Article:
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The Ending Of A Christmas Story Christmas Explained

"A Christmas Story Christmas" has the unenviable task of living up to the impossible standard of its predecessor, "A Christmas Story," without coming off as just another pale attempt at capturing the magic of that all-time holiday classic. Other follow-ups, like the PBS-produced films "The Star-Crossed Romance of Josephine Cosnowski" and "Ollie Hopnoodle's Haven of Bliss" managed to be fairly entertaining, if forgettable, while "It Runs in the Family" (aka "My Summer Story") and "A Christmas Story 2" failed to ignite much enthusiasm.

What first sets this sequel apart is the fact that much of the original cast has returned, and the new additions fit in right alongside them. But the movie also actively engages with the concept that no sequel can ever live up to the original by having Ralph Parker (again played by Peter Billingsley) trying to replace his late father, only to seemingly fail in the process. It's almost as though director Clay Kaytis and his writing collaborators (including Billingsley himself) knew there was no way to be as good as the original, so they decided to make a movie about that very thing.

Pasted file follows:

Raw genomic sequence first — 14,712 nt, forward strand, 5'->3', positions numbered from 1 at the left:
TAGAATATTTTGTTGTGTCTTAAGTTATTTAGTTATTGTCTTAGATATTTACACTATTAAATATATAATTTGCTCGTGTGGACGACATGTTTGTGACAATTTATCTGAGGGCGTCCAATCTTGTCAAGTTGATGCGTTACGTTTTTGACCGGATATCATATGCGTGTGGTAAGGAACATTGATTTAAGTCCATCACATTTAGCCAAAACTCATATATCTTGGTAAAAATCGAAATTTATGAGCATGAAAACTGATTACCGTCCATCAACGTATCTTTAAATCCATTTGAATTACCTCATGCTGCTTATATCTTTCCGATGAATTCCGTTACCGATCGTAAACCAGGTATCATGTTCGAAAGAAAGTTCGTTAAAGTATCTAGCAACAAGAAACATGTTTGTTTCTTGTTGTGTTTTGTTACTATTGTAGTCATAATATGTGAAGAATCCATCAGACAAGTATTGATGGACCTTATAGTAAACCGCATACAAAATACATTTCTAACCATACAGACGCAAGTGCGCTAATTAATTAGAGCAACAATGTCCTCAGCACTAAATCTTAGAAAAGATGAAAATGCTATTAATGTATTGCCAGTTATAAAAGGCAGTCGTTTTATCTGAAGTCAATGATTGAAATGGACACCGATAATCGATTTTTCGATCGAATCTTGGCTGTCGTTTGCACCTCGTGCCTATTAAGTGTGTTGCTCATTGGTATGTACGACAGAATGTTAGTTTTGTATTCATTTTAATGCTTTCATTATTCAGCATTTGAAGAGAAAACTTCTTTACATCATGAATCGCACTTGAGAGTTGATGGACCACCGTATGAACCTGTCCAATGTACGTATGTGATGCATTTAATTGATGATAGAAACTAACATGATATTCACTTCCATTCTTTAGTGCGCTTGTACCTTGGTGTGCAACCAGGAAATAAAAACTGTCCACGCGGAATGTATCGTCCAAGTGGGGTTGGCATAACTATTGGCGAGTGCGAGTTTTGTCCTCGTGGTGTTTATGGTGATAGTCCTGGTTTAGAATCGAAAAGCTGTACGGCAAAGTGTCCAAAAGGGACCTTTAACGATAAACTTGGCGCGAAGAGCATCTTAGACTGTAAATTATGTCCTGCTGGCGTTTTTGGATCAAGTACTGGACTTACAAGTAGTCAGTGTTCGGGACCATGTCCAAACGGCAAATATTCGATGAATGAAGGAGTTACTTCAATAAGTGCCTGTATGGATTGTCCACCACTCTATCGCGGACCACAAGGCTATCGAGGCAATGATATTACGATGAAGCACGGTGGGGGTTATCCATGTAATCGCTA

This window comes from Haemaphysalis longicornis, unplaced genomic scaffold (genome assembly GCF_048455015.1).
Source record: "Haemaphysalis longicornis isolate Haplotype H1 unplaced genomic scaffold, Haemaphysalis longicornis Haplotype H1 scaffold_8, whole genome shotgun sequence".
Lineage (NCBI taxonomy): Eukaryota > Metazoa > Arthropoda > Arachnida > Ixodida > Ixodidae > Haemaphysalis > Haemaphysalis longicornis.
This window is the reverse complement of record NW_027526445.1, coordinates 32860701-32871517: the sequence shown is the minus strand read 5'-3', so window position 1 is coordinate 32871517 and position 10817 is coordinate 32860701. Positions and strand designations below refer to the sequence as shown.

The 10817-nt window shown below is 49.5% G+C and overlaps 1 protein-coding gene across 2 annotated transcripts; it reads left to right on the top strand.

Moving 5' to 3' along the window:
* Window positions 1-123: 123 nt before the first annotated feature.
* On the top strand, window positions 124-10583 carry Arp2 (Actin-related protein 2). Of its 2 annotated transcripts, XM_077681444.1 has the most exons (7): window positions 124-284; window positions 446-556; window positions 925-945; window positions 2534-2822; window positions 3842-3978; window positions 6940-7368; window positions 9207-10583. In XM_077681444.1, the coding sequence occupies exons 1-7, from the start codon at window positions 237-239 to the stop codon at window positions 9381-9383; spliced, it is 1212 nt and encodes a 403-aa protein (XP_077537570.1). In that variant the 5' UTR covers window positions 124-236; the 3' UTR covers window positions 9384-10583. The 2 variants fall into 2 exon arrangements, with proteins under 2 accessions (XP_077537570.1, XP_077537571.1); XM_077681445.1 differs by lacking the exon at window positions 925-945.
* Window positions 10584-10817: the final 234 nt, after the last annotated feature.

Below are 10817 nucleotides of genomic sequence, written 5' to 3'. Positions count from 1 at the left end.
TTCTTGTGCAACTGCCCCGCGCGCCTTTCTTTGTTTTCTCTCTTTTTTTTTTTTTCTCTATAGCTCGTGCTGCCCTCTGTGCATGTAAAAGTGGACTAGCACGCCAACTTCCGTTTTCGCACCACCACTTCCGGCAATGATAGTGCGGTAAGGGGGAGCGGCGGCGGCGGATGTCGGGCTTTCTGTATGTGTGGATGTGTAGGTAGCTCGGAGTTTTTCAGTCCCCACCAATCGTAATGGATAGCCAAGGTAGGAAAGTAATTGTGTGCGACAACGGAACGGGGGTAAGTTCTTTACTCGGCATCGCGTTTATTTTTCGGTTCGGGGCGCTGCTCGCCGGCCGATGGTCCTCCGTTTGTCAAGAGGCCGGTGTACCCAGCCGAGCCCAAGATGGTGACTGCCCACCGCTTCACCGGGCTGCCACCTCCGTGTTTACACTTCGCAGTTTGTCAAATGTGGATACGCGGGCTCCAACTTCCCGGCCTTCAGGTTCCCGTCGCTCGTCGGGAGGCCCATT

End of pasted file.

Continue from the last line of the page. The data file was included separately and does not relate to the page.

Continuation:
Let's discuss the various themes and plot elements that went into creating that message so that, just in case you didn't pick up on it the first time, you can watch it again with a new perspective.

The Old Man